Entering correct, relevant, and distinctive seed keywords is the most crucial part of creating Zero to Hero campaigns for your product.
Based on these seed keywords our software will search for keywords suggestions that will end up in your PPC campaigns after extensive filtering. Also based on seed keywords the software can find your competitors in the niche (by analyzing search results for these keywords) and provide you with valuable brands and ASINs (for Product Targetings) information.
So it is very important to understand what “seed keyword” is. It is a primary keyword, that generally and distinctively describes your product without going too much into details of its specifications. You can think about “seed keyword” in the same way you name objects in your everyday life. For example, you would probably say “I can’t find my headphones”, “my headset is good” instead of going will full “BOSE Noise Cancelling Headphones 700 Black”. The same goes for “iPhone” instead of “Apple iPhone 11 128Gb Black”. On the other hand, you wouldn’t describe “headset” as a “microphone” (even though it has one), since it gives vague and not totally relevant description of a product. And you wouldn't call “iPhone” just “Apple”, since, well, it’s a fruit.
Seed keywords are used as a starting point for generating hundreds of long-tail keywords by adding modifiers to the specific seed keyword. For example, starting with just “headphones” we may add “wireless”, “noise cancelling”, “with microphone”, “black”, “silver”, “no cable” modifiers to generate different keywords like “wireless noise cancelling headphones”. So it’s very crucial that seed keyword has this room for an extension so our software will be able to find long-tail keywords for PPC Campaigns.
A useful rule of thumb is that seed keywords usually consist of one or two words, sometimes three. If you go over three words it’s very likely that you have used long-tail keyword, which won’t let us find a lot of keywords suggestions and won’t yield extensive PPC Campaigns. Also, seed keywords that consist of just one word usually are too broad (so majority of found keywords suggestions won’t be related to product in question which leads to fewer keywords in PPC Campaigns) or they may have different meanings in different contexts.
For example, let’s take a look at product “scratch map”. It’s a nice looking poster type map for travelers to put on wall and you can scratch off places you have visited. Good examples of seed keywords for such product would be: “scratch map”, “travel map”, “world map” (semi-relevant seed keyword), and also “gift for travelers”. Bad keywords would be: “map” (too broad, there are lots of different map types, with totally different purposes), “scratch” (our product can be “scratched off”, but just this one word is not enough to give an idea of the product), “world” and “travel” (again, entirely different meaning), “scratch map of the world that scratches easily” (long-tail that can’t be used to generate a lot of other keywords).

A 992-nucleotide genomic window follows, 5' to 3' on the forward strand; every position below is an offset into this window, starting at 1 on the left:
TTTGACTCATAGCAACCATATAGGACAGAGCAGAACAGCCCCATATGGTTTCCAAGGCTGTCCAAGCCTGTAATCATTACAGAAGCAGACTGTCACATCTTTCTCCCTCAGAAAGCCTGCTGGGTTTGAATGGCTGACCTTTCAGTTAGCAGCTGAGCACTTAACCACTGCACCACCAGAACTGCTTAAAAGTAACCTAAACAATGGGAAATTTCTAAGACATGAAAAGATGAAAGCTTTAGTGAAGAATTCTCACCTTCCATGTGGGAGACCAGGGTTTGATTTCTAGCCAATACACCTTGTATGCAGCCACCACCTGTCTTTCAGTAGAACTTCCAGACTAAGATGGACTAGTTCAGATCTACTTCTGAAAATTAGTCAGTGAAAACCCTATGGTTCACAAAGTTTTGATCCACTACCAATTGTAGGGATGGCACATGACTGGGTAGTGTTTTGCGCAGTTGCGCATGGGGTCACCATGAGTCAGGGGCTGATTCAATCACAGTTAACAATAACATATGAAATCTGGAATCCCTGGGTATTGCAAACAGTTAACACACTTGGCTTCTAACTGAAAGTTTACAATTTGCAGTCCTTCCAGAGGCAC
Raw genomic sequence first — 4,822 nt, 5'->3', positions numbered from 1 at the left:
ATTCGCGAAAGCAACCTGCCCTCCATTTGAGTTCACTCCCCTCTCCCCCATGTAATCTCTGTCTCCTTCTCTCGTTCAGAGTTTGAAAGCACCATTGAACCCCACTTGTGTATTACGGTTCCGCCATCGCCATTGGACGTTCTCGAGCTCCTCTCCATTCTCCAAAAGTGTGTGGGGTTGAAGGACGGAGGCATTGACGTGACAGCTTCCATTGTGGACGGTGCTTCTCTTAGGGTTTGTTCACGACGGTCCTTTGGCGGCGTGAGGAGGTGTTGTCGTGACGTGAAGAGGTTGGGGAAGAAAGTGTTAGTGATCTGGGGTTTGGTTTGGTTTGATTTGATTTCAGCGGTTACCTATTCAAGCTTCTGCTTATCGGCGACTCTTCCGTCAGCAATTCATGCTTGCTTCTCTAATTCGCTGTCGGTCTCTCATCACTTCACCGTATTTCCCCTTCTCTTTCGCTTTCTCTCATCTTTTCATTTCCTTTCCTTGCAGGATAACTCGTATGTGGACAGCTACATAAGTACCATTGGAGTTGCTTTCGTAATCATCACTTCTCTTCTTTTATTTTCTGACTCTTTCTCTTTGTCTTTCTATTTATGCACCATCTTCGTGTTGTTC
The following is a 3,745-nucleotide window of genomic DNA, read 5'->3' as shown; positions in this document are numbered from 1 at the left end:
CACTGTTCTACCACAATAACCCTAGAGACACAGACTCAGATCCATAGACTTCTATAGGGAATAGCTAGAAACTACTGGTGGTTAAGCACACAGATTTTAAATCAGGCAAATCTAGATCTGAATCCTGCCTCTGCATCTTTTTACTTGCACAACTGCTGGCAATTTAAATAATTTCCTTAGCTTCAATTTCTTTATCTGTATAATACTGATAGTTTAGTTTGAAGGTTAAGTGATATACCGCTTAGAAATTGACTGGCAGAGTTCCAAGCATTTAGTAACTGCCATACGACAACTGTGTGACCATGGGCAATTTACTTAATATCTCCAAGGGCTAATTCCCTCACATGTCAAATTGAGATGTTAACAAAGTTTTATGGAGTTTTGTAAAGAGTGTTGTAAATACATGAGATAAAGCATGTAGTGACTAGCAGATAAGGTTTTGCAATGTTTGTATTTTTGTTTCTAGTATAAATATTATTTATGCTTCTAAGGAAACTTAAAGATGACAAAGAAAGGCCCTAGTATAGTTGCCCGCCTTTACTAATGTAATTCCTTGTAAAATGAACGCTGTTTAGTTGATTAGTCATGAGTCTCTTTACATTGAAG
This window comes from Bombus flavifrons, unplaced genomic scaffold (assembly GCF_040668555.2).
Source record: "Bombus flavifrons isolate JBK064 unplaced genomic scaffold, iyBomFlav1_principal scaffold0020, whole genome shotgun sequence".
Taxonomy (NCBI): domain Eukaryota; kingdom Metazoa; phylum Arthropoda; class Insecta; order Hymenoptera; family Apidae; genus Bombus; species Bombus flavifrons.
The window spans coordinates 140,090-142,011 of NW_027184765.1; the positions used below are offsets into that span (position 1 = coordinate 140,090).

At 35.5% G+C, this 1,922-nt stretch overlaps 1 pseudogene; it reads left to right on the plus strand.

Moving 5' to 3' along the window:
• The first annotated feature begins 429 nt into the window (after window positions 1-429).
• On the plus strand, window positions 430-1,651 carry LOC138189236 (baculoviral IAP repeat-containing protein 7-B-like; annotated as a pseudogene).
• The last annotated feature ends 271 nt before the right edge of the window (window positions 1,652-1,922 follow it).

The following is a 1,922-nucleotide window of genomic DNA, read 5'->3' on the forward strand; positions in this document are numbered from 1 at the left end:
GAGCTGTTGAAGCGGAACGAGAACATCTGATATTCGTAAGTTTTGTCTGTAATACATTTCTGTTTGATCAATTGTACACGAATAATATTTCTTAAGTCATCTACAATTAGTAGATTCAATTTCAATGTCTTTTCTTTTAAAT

That covers the basics of finding seed keywords for products.
Also to help you find the most relevant and distinctive seed keywords we have more specific rules which we will show you at Zero to Hero settings if needed. Here is this list of rules:
Adding articles, most of prepositions and conjunctions (like “the”, “a”, “and”, “of”, “off”) to keywords does not change its meaning. There is no need to write, for example, “scratch map” and “the scratch off map”. It will yield the same results.
Permutations of words do not change keywords suggestions that we generate, so “scratch map” and “map scratch” seed keywords are the same, and only one should be left.
There is no difference between plural and singular words for seed keywords. So “headphone” and “headphones” is the same seed keyword. The same holds true for multiple words: “gifts for travelers” is the same as “gift for traveler” (and it’s actually the same as just “gift traveler” w/o “for”).
A gerund does not change seed keywords meaning for keywords suggestions purposes. So “bark collar” and “barking collar” seed keywords would give the same results, so only one should be left in seed keywords.
Special symbols (“!”, “@”, “#”, “$”, etc.) do not change keywords suggestions that we generate for seed keywords, so you should write keywords without such symbols.
Duplicate words in the same seed keyword do not change keywords suggestions that we generate, so there is no difference between “headphones headphones” and just “headphones”.
All these rules can be applied simultaneously, so as a result, this ridiculous seed keyword “the @scratch off maps of the scratching” is identical to a simple “scratch map”.
Thanks for reading, if you have any questions do not hesitate to reach out to us via Online Chat Support button.
The next step is to determine the "relevant keywords" for your product. here is a quick guide: